This is a fairly common conversation at my house:
Kid — Do I have to use my booster seat?
Me — Yes.
Kid — But _________ doesn’t use a booster seat.
Me — I must love you more than ___________’s parents love him or her.
The fact of the matter is that usage of a car booster seat is critical for the safety of our young children. Most car seats are designed to work for adults. If a child is using a seat belt without a booster seat then the seat belt won’t fit properly. If a serious wreck occurs, then the belt likely won’t restrain the child, resulting in serious injury. And even if the child remains restrained, the improperly fitting seat belt could cause serious injuries to the child’s organs.
I originally wrote about these dangers in another post, and I received thanks from a parent in one of the comments. At that time, the parent asked whether this conduct was illegal, and I responded that I would hope that common sense was enough, and I questioned whether we needed a law on this.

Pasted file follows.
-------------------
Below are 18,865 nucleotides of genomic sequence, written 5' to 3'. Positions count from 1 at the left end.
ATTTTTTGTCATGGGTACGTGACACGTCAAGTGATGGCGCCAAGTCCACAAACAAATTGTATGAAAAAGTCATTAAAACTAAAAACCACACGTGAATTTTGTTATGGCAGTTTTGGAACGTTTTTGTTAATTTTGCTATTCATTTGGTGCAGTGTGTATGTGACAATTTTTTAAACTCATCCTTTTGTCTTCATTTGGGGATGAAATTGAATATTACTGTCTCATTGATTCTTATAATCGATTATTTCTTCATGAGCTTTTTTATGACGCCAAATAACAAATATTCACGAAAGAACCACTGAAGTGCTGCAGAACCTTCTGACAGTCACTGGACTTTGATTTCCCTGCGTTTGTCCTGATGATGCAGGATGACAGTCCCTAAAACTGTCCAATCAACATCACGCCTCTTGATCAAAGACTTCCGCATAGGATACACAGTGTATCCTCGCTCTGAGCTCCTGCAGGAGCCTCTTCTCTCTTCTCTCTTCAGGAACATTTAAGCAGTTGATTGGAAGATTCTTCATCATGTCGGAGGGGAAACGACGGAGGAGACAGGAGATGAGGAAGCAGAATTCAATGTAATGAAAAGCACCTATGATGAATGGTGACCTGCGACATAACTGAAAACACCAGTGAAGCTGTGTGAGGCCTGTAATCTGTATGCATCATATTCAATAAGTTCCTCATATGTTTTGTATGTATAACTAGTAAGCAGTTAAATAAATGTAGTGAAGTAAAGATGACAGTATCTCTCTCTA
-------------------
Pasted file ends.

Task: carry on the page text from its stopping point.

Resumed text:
The Texas legislature may answer that question for me. Yesterday, the Texas House passed a law that would require all children ages 5 to 8 who are under 4’9" to ride in booster seats. In part of the debate, an official from Dell Children’s Hospital noted that usage of booster seats can reduce a child’s risk of injury from a wreck by 59%.
I don’t know whether it’s a good idea to have a new law on this or not, but I do think it’s great to have awareness on the issue. The more that the usage of booster seats is discussed in the media, the more parents might keep their kids confined and safe. And that’s a good thing, with or without a law.